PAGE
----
There are numerous best practices for specifying flexible packaging equipment. Here are 10 you should know:
1. Test until failure.
Remember, you don’t test for the first sign of success; you test until you see the first sign of failure, in order to understand machine and process limitations. Check out different conditions such as varying temperatures and humidity levels during Factory Acceptance Testing. This is especially important when incorporating combination weighers, which demand precise, accurate, reliable product flow and package positioning, especially at bag openings.
2. Match the material to the product and machine.
If these aren’t in alignment, you’re in for trouble. If they are aligned, you’ll avoid waste, delays, and chaos. You can’t have a 10-pound bag with nine pounds of product; you also have to harmonize the bag opening with the machine. Understand film rigidity, coefficients of friction, and fitments before you select equipment. Don’t underestimate the number of variables to consider.
3. Understand the unique requirements of your product.
There are scores of suppliers whose offerings look fairly similar at first pass. Before you start contacting vendors, however, understand your requirements. Are you subject to USDA or FDA regulations?
Are you a dairy that must comply with 3-A Sanitary Standards? Different standards and regulations require compliance with specific engineering design and construction requirements.
4. Pay attention to the details of the machine.
A focus on cost often clouds the details. How a machine works may be more important, in the long term, than what it costs today. There are hundreds of reasons some machines cost less or more than others. Is the entire machine servo-controlled? Are adjustments totally mechanical? That could cause a three-hour changeover. How does the machine adjust? Be a stickler in understanding the construction of the machine. How do you feed in product and control the flow?
5. For form/fill/seal machines, simpler is better.
There’s no need to purchase unnecessary options; typically they represent potential breaking points, and these machines cost enough without the extras. Because heavy dies are commonplace in f/f/s applications, make sure you have a good way to remove and repair them. Access to parts for maintenance may be especially critical, as new technologies offer, for example, ultrasonic sealing methods, die-cutting of pouch package shapes, and the ability to add spouts—in some cases all within the f/f/s process. Consider access to all sides of the machine, and think carefully where it will be placed in your plant.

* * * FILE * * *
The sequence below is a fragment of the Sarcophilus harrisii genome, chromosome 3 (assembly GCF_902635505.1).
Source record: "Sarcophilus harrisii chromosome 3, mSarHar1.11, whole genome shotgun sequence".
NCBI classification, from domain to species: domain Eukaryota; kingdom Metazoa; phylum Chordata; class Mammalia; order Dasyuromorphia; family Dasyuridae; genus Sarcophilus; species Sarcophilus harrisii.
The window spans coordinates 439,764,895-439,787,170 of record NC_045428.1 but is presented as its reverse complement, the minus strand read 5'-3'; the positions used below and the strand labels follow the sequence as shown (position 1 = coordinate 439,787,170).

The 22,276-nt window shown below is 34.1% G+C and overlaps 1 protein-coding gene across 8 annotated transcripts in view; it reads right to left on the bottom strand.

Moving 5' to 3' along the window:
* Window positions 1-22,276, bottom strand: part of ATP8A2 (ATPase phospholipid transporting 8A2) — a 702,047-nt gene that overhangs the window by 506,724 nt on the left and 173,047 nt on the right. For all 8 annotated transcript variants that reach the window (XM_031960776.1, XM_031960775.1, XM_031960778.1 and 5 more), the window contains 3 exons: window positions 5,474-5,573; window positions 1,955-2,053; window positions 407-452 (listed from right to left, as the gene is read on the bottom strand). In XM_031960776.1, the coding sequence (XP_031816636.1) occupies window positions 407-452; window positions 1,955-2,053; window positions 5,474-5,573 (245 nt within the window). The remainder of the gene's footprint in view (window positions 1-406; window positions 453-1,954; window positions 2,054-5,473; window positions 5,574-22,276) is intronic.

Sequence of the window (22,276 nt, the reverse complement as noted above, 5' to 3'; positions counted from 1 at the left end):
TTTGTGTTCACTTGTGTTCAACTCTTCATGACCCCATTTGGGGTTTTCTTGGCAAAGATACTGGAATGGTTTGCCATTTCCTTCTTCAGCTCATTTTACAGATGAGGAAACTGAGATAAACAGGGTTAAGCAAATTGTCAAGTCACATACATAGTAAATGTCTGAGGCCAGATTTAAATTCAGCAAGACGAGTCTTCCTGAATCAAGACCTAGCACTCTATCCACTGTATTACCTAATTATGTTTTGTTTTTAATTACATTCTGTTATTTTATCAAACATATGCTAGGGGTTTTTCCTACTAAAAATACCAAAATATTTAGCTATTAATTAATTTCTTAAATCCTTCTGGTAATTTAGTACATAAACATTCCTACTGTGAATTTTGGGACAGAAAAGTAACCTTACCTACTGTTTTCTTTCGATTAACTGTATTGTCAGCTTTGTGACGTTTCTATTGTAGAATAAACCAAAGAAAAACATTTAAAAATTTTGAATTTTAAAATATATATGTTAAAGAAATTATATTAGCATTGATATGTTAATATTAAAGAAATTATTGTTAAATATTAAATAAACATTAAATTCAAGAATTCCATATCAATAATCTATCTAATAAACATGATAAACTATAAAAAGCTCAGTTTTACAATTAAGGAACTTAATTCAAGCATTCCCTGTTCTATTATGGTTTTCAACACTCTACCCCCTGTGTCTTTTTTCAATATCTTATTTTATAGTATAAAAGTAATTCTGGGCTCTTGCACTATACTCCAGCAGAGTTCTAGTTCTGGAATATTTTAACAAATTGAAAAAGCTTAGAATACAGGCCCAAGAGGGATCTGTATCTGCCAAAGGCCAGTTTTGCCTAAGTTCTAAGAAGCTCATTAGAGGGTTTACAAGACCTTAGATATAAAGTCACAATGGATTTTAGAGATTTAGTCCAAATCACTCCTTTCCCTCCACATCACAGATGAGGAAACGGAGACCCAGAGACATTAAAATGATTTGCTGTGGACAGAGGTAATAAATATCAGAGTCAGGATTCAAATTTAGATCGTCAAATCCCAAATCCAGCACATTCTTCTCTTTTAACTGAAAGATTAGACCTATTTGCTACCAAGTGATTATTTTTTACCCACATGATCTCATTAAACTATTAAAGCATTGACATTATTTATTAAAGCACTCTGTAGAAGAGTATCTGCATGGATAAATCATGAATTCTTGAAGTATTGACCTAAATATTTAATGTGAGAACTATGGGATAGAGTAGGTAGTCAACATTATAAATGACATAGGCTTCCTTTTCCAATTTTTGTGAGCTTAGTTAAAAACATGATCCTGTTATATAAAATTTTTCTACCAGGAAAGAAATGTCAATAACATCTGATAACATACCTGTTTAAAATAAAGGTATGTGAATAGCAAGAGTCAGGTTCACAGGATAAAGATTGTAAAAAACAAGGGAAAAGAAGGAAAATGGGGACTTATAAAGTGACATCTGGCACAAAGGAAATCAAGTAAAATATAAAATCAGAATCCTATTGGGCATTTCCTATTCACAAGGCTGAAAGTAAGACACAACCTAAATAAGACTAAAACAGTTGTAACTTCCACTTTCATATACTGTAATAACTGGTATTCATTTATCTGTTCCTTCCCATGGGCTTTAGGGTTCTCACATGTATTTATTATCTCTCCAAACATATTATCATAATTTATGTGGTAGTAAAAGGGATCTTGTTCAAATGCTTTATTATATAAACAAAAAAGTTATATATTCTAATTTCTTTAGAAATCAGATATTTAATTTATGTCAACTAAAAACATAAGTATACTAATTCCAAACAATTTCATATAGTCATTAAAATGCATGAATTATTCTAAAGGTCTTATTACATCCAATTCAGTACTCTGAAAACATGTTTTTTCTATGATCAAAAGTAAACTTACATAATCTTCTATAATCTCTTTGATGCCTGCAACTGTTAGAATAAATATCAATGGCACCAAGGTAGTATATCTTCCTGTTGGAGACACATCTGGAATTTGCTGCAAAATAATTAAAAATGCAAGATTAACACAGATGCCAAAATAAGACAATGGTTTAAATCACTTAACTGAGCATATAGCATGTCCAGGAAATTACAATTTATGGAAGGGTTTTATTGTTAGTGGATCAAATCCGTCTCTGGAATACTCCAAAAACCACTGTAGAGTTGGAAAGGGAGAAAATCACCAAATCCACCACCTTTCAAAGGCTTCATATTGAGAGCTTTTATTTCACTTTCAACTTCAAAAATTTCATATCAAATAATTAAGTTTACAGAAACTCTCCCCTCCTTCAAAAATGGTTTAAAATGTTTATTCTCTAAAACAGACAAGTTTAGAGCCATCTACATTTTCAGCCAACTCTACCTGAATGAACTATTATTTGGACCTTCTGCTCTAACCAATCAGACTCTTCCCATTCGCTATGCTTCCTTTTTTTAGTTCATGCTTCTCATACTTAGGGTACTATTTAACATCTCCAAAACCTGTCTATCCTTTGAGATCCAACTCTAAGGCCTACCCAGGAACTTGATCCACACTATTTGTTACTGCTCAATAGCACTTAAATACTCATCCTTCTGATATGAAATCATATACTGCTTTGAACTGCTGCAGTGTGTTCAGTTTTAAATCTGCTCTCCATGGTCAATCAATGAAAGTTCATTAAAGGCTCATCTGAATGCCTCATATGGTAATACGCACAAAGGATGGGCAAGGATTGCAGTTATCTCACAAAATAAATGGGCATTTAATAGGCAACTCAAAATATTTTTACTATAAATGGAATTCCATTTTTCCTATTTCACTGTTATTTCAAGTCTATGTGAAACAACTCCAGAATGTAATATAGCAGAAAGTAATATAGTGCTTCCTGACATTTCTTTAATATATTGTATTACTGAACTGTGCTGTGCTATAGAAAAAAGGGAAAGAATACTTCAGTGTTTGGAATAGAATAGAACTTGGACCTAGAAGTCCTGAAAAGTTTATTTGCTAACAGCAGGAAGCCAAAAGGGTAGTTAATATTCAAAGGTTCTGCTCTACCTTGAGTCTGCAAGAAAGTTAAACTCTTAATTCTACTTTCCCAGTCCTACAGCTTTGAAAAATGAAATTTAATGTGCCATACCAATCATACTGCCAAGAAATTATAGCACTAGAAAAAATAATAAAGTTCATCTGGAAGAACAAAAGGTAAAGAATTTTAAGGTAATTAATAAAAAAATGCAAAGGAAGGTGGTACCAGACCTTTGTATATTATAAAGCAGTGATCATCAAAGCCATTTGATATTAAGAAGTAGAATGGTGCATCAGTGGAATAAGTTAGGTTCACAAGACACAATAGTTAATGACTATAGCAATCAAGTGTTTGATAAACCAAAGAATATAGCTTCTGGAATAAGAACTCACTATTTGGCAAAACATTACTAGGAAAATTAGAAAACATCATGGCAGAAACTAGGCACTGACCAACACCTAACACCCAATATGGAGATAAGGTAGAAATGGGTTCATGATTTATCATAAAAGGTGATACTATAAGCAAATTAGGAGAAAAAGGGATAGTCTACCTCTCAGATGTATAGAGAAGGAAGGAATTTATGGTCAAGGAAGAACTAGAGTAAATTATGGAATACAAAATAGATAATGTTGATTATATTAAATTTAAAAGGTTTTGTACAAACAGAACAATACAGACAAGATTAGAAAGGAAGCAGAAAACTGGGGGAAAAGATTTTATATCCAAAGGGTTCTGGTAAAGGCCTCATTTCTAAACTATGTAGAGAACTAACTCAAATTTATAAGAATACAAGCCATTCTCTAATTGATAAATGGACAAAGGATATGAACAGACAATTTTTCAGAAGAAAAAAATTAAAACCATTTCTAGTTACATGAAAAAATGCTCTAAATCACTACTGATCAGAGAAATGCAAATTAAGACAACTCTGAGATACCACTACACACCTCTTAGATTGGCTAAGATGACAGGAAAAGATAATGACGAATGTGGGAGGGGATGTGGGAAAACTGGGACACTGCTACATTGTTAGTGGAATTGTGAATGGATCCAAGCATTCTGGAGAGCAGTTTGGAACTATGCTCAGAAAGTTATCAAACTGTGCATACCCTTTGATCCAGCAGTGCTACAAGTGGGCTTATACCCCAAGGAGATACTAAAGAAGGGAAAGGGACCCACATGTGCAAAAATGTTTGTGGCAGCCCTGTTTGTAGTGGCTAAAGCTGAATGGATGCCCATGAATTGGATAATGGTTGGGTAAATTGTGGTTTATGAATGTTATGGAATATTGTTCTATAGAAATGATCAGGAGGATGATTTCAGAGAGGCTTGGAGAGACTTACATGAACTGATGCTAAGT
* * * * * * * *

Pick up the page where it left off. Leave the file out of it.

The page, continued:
6. Loosen up.
When thermoforming and flow wrapping, incoming material may be too tightly wound. This can be a root cause of equipment problems. Also, make sure that your equipment can handle larger rolls.
7. Have a well-considered waste strategy.
With an increasing focus on environmental and sustainability issues, it is important to know how you will handle waste. What processes (e.g., shredding) will you employ to deal with it?
8. Think long term.
The typical life of a machine is 20 years, and initial capital cost issues fade over time. Don’t let them distort your thinking. Remember to analyze operating costs along with performance and efficiency, and remember to account for the cost of consumables, down to the ink used on coders. Thinking in terms of Total Cost of Ownership for the full life cycle of your capital equipment enables you to more clearly analyze machine effectiveness and performance parameters. Additionally, long-term analyses lead to optimal repair-replace decisions as machinery nears the end of its service life.
9. Assess the speed to value.
CPGs are looking for flexible machinery lines to run at faster rates to accommodate the expectations of plants using rigid packaging lines. But flexible packaging isn’t rigid, and this can be quite challenging. Speeds are increasing as continuous motion replaces intermittent-motion machinery, and as multi-up formats gain popularity in fill/seal and f/f/s processes. For example, instead of a single bag-per-cycle machine topping out at 180 bags/min, a new machine producing four or more bags per cycle may prove a big plus for a plant seeking to undergo a rigid-to-flexible conversion.
10. Consider addition by division.
Splitting the line into primary and secondary packaging subsystems may be advantageous, especially when separate suppliers are involved. Consider using the supplier of each segment of the line as a subcontractor to integrate the elements with which they are most familiar.